For several months now the mortgage industry has seen mortgage rates plummet to unprecedented levels as the mortgage price war continues between lenders. With a rise in base rate not predicted until the latter part of the year at the earliest, many homeowners have a perfect opportunity to take full advantage of cheaper home loans.
It is important to remember rates will not stay this competitive forever and if you have been fortunate enough to capitalise on the low rates currently in the market, the extra money saved can present an excellent opportunity to make overpayments to your mortgage, reducing the debt before mortgage rates rise again.
An overpayment is an amount you can pay on top of the contractual monthly payment on your mortgage.
It is a common misconception however that reducing the term of your mortgage will give you that opportunity to clear your mortgage much sooner. This course of action allows you to pay the loan off more quickly, giving interest less time to build, with the end result of reducing the overall cost of your mortgage. Yet, overpaying and shortening the term do precisely the same thing. That being said, overpaying has the added the benefit of allowing you to stop at any time should your circumstances change.
Example of Mortgage Overpayments
|Term||Monthly Payment||Annual Cost||Total Interest over Term|
Illustration based on a £200,000 repayment mortgage and a 3% interest rate. Source: Moneysavingexpert
These figures demonstrate that shortening the mortgage term raises the monthly payments, but it reduces the total interest by £18,000, which is a significant saving.
On the other side of the coin, you can achieve the same outcome both in cost and time it takes to reduce the loan by simply overpaying a sum of £160 on a monthly basis or a lump sum of £2,000 annually.
Most fixed rate mortgages offer a degree of flexibility when it comes to making overpayments, allowing most to make an overpayment up to 10% of the total balance annually without incurring any penalties. Those on variable rate mortgages may find there may there are no overpayment restrictions imposed by lenders, however this does vary amongst providers, so it is always something worth investigating.
If you are considering going down the road of making overpayments, there are some important questions you may wish to address before you make that final decision.
Is overpaying a better option than saving?
It is worth noting that savings rates are at an all time low. You could therefore discover that you could save more from paying off your mortgage and reduce the total interest than the return on a similar amount in savings. It is worth noting that paying off your mortgage will give you a “guaranteed return”, where investing can be risky, which could either result in good returns or significant losses.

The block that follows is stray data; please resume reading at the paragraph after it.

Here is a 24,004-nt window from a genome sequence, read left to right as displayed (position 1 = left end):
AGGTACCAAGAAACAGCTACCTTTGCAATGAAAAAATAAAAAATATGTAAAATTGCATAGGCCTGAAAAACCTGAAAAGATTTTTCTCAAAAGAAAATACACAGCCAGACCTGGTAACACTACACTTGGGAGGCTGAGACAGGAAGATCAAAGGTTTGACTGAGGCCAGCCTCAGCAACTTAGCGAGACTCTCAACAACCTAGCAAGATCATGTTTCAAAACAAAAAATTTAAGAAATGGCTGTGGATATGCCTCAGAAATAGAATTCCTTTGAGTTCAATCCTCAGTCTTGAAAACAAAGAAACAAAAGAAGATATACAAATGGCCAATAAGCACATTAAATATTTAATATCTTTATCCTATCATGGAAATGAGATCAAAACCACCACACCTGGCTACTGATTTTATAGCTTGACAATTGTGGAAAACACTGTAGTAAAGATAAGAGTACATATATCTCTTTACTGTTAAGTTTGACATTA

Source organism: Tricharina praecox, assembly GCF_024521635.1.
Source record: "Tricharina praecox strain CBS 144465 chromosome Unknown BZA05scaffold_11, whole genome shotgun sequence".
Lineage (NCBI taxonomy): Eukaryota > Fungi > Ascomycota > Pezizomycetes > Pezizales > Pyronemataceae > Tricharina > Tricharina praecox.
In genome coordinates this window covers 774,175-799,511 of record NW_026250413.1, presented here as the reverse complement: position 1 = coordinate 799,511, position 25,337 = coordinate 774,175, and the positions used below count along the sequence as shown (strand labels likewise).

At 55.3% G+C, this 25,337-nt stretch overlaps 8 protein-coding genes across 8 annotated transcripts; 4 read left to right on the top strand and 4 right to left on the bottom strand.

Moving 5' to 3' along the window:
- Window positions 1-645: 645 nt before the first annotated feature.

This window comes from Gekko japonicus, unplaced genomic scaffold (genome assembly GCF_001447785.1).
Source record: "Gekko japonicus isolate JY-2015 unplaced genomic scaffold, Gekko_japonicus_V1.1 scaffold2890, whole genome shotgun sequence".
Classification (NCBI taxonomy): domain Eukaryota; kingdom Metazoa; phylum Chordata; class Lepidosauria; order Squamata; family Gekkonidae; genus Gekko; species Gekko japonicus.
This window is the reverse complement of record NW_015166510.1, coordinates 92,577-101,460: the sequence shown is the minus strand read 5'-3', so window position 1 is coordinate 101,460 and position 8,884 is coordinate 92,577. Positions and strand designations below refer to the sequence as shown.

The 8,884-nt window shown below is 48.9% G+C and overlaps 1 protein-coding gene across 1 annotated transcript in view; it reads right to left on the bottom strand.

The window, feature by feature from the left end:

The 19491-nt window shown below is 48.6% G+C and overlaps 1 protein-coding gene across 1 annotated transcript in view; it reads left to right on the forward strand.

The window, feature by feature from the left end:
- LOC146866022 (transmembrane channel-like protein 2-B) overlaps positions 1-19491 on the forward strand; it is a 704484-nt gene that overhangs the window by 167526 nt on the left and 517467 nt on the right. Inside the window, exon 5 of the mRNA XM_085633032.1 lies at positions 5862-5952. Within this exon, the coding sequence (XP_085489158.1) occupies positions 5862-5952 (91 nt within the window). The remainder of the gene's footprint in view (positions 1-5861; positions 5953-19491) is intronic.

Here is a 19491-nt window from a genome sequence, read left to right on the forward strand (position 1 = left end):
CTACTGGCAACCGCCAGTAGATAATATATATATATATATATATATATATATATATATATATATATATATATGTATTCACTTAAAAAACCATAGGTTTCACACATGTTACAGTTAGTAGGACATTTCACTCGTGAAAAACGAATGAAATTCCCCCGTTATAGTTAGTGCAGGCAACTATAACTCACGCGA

Considering the possibility of offset mortgages is always an option – this enables you to link your mortgage with your savings.
The value of your savings will be offset against your mortgage, so interest will only be charged on the mortgage amount, less your savings. Your savings simply just sit alongside your mortgage and save you interest. As repayments are based on the full mortgage amount, you are effectively making monthly overpayments, which allows you to clear the debt sooner.
Will overpaying allow you to get a cheaper mortgage deal?
The differences between overpaying and saving may be marginal to some, however another benefit of having a low mortgage could result in a better mortgage deal.
What determines this is the Loan to Value (LTV) amount, which is the percentage of the property value which is made up of the mortgage. The lower the LTV, the better deals that are available. Overpaying allows you to reduce the overall amount you owe, therefore giving you the opportunity to source a more competitive remortgage deal when the times comes.
Do you have emergency funds in place?
If you feel overpaying is the right move for you, before you decide to allocate extra money towards your mortgage, you should consider accumulating some emergency funds, into an instant-access savings account or cash ISA. If unforeseen circumstances were to arise, you will have funds available, rather than having all your funds tied up in your mortgage. An important point worth noting is that if your finances were to take a turn for the worse, lenders will still put you in arrears, even though you have been making overpayments.
There are indeed, many pros and cons to making overpayments to your mortgage, however this is something you have to weight up in terms of your financial circumstances. With that being said, interest rates are at record lows, so if you are currently making lower payments and you can afford to overpay, why not take advantage of the situation?